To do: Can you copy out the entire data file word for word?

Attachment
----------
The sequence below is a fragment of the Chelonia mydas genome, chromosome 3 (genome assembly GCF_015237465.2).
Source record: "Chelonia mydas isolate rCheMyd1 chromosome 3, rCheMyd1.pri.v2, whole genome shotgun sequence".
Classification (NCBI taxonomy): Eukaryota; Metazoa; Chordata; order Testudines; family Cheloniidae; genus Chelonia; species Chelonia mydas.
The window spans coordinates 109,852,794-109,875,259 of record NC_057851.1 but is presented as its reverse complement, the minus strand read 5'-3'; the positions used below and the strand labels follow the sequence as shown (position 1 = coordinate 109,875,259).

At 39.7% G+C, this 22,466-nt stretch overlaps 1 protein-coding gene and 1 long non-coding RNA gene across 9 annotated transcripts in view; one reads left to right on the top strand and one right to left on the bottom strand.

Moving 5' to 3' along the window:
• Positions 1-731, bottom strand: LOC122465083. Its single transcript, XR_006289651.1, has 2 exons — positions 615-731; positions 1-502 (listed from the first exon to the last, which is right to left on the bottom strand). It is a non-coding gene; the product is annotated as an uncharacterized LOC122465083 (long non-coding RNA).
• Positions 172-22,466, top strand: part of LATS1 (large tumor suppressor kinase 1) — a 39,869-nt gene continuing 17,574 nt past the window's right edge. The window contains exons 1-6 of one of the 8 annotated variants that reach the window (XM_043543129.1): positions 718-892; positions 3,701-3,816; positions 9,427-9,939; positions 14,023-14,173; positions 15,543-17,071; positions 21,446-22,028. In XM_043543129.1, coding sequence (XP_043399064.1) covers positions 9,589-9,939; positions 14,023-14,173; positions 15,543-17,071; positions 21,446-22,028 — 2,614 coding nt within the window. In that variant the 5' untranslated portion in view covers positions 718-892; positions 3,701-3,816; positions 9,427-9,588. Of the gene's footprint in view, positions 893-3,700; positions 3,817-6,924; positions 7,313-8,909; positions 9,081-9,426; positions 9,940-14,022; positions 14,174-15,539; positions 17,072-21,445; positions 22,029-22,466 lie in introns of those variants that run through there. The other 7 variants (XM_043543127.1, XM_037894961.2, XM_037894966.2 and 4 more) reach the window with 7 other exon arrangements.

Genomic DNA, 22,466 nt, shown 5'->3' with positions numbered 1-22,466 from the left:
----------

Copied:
The sequence below is a fragment of the Chelonia mydas genome, chromosome 3 (genome assembly GCF_015237465.2).
Source record: "Chelonia mydas isolate rCheMyd1 chromosome 3, rCheMyd1.pri.v2, whole genome shotgun sequence".
Classification (NCBI taxonomy): Eukaryota; Metazoa; Chordata; order Testudines; family Cheloniidae; genus Chelonia; species Chelonia mydas.
The window spans coordinates 109,852,794-109,875,259 of record NC_057851.1 but is presented as its reverse complement, the minus strand read 5'-3'; the positions used below and the strand labels follow the sequence as shown (position 1 = coordinate 109,875,259).

At 39.7% G+C, this 22,466-nt stretch overlaps 1 protein-coding gene and 1 long non-coding RNA gene across 9 annotated transcripts in view; one reads left to right on the top strand and one right to left on the bottom strand.

Moving 5' to 3' along the window:
• Positions 1-731, bottom strand: LOC122465083. Its single transcript, XR_006289651.1, has 2 exons — positions 615-731; positions 1-502 (listed from the first exon to the last, which is right to left on the bottom strand). It is a non-coding gene; the product is annotated as an uncharacterized LOC122465083 (long non-coding RNA).
• Positions 172-22,466, top strand: part of LATS1 (large tumor suppressor kinase 1) — a 39,869-nt gene continuing 17,574 nt past the window's right edge. The window contains exons 1-6 of one of the 8 annotated variants that reach the window (XM_043543129.1): positions 718-892; positions 3,701-3,816; positions 9,427-9,939; positions 14,023-14,173; positions 15,543-17,071; positions 21,446-22,028. In XM_043543129.1, coding sequence (XP_043399064.1) covers positions 9,589-9,939; positions 14,023-14,173; positions 15,543-17,071; positions 21,446-22,028 — 2,614 coding nt within the window. In that variant the 5' untranslated portion in view covers positions 718-892; positions 3,701-3,816; positions 9,427-9,588. Of the gene's footprint in view, positions 893-3,700; positions 3,817-6,924; positions 7,313-8,909; positions 9,081-9,426; positions 9,940-14,022; positions 14,174-15,539; positions 17,072-21,445; positions 22,029-22,466 lie in introns of those variants that run through there. The other 7 variants (XM_043543127.1, XM_037894961.2, XM_037894966.2 and 4 more) reach the window with 7 other exon arrangements.

Genomic DNA, 22,466 nt, shown 5'->3' with positions numbered 1-22,466 from the left: